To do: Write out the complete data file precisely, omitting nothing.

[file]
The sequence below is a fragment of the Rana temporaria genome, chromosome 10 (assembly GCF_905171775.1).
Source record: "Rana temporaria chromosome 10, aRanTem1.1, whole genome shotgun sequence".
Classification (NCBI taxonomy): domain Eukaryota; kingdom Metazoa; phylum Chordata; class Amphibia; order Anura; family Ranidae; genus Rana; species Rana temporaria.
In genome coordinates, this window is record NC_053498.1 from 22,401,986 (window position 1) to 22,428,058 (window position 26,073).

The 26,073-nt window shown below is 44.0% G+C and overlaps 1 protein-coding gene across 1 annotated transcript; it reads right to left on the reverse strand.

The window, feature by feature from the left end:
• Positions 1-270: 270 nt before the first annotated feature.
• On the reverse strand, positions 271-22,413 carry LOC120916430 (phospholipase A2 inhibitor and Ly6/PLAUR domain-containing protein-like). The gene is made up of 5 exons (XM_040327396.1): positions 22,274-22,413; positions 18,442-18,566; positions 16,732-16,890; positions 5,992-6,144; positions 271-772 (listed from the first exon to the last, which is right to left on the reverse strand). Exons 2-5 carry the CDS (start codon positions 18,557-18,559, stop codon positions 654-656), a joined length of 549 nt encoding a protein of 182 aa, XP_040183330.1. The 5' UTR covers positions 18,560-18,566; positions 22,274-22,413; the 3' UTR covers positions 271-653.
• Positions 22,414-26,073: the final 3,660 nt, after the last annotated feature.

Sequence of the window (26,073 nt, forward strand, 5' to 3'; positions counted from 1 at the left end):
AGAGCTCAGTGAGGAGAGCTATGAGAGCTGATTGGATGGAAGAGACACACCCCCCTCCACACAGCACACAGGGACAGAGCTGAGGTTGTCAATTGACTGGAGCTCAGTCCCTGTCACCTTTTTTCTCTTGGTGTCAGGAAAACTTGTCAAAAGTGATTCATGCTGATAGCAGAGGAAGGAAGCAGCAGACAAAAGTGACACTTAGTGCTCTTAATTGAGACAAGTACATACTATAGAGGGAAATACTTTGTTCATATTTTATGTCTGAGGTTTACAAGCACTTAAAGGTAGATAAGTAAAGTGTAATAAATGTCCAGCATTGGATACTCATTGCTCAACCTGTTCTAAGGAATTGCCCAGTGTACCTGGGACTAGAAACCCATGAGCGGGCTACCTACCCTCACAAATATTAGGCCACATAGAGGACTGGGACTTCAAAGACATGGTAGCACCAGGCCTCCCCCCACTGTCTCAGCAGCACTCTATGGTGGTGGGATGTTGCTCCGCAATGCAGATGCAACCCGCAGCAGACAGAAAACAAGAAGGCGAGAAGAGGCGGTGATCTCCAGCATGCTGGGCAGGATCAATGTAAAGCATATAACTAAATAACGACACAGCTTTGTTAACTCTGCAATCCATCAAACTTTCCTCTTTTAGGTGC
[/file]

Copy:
The sequence below is a fragment of the Rana temporaria genome, chromosome 10 (assembly GCF_905171775.1).
Source record: "Rana temporaria chromosome 10, aRanTem1.1, whole genome shotgun sequence".
Classification (NCBI taxonomy): domain Eukaryota; kingdom Metazoa; phylum Chordata; class Amphibia; order Anura; family Ranidae; genus Rana; species Rana temporaria.
In genome coordinates, this window is record NC_053498.1 from 22,401,986 (window position 1) to 22,428,058 (window position 26,073).

The 26,073-nt window shown below is 44.0% G+C and overlaps 1 protein-coding gene across 1 annotated transcript; it reads right to left on the reverse strand.

The window, feature by feature from the left end:
• Positions 1-270: 270 nt before the first annotated feature.
• On the reverse strand, positions 271-22,413 carry LOC120916430 (phospholipase A2 inhibitor and Ly6/PLAUR domain-containing protein-like). The gene is made up of 5 exons (XM_040327396.1): positions 22,274-22,413; positions 18,442-18,566; positions 16,732-16,890; positions 5,992-6,144; positions 271-772 (listed from the first exon to the last, which is right to left on the reverse strand). Exons 2-5 carry the CDS (start codon positions 18,557-18,559, stop codon positions 654-656), a joined length of 549 nt encoding a protein of 182 aa, XP_040183330.1. The 5' UTR covers positions 18,560-18,566; positions 22,274-22,413; the 3' UTR covers positions 271-653.
• Positions 22,414-26,073: the final 3,660 nt, after the last annotated feature.

Sequence of the window (26,073 nt, forward strand, 5' to 3'; positions counted from 1 at the left end):
AGAGCTCAGTGAGGAGAGCTATGAGAGCTGATTGGATGGAAGAGACACACCCCCCTCCACACAGCACACAGGGACAGAGCTGAGGTTGTCAATTGACTGGAGCTCAGTCCCTGTCACCTTTTTTCTCTTGGTGTCAGGAAAACTTGTCAAAAGTGATTCATGCTGATAGCAGAGGAAGGAAGCAGCAGACAAAAGTGACACTTAGTGCTCTTAATTGAGACAAGTACATACTATAGAGGGAAATACTTTGTTCATATTTTATGTCTGAGGTTTACAAGCACTTAAAGGTAGATAAGTAAAGTGTAATAAATGTCCAGCATTGGATACTCATTGCTCAACCTGTTCTAAGGAATTGCCCAGTGTACCTGGGACTAGAAACCCATGAGCGGGCTACCTACCCTCACAAATATTAGGCCACATAGAGGACTGGGACTTCAAAGACATGGTAGCACCAGGCCTCCCCCCACTGTCTCAGCAGCACTCTATGGTGGTGGGATGTTGCTCCGCAATGCAGATGCAACCCGCAGCAGACAGAAAACAAGAAGGCGAGAAGAGGCGGTGATCTCCAGCATGCTGGGCAGGATCAATGTAAAGCATATAACTAAATAACGACACAGCTTTGTTAACTCTGCAATCCATCAAACTTTCCTCTTTTAGGTGC